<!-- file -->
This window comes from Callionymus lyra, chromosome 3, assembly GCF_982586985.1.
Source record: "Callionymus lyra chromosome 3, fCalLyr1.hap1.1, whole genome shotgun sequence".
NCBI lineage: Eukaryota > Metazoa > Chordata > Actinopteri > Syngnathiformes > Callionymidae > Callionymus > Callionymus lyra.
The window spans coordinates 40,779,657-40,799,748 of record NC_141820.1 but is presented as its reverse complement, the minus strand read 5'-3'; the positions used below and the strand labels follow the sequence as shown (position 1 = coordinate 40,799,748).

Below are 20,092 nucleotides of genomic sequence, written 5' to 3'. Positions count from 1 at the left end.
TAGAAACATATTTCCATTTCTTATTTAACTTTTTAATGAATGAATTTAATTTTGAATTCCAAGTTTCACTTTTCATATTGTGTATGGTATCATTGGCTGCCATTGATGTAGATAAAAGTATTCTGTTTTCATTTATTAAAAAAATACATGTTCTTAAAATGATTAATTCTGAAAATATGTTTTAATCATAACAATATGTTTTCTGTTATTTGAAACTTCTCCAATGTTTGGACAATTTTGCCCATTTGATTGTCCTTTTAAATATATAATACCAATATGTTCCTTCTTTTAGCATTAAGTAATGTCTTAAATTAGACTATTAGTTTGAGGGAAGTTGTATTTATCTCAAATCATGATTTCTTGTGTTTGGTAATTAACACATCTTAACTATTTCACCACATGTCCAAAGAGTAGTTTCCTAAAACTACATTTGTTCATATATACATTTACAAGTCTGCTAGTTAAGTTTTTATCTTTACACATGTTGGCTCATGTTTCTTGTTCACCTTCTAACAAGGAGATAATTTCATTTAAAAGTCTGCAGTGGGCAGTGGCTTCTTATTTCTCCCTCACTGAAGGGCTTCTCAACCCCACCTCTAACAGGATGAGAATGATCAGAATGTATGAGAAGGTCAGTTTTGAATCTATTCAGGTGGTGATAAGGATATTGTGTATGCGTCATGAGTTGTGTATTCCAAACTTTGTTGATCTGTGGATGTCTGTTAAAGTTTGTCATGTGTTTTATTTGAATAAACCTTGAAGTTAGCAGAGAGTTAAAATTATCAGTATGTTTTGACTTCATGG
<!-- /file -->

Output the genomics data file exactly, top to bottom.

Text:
This window comes from Callionymus lyra, chromosome 3, assembly GCF_982586985.1.
Source record: "Callionymus lyra chromosome 3, fCalLyr1.hap1.1, whole genome shotgun sequence".
NCBI lineage: Eukaryota > Metazoa > Chordata > Actinopteri > Syngnathiformes > Callionymidae > Callionymus > Callionymus lyra.
The window spans coordinates 40,779,657-40,799,748 of record NC_141820.1 but is presented as its reverse complement, the minus strand read 5'-3'; the positions used below and the strand labels follow the sequence as shown (position 1 = coordinate 40,799,748).

Below are 20,092 nucleotides of genomic sequence, written 5' to 3'. Positions count from 1 at the left end.
TAGAAACATATTTCCATTTCTTATTTAACTTTTTAATGAATGAATTTAATTTTGAATTCCAAGTTTCACTTTTCATATTGTGTATGGTATCATTGGCTGCCATTGATGTAGATAAAAGTATTCTGTTTTCATTTATTAAAAAAATACATGTTCTTAAAATGATTAATTCTGAAAATATGTTTTAATCATAACAATATGTTTTCTGTTATTTGAAACTTCTCCAATGTTTGGACAATTTTGCCCATTTGATTGTCCTTTTAAATATATAATACCAATATGTTCCTTCTTTTAGCATTAAGTAATGTCTTAAATTAGACTATTAGTTTGAGGGAAGTTGTATTTATCTCAAATCATGATTTCTTGTGTTTGGTAATTAACACATCTTAACTATTTCACCACATGTCCAAAGAGTAGTTTCCTAAAACTACATTTGTTCATATATACATTTACAAGTCTGCTAGTTAAGTTTTTATCTTTACACATGTTGGCTCATGTTTCTTGTTCACCTTCTAACAAGGAGATAATTTCATTTAAAAGTCTGCAGTGGGCAGTGGCTTCTTATTTCTCCCTCACTGAAGGGCTTCTCAACCCCACCTCTAACAGGATGAGAATGATCAGAATGTATGAGAAGGTCAGTTTTGAATCTATTCAGGTGGTGATAAGGATATTGTGTATGCGTCATGAGTTGTGTATTCCAAACTTTGTTGATCTGTGGATGTCTGTTAAAGTTTGTCATGTGTTTTATTTGAATAAACCTTGAAGTTAGCAGAGAGTTAAAATTATCAGTATGTTTTGACTTCATGG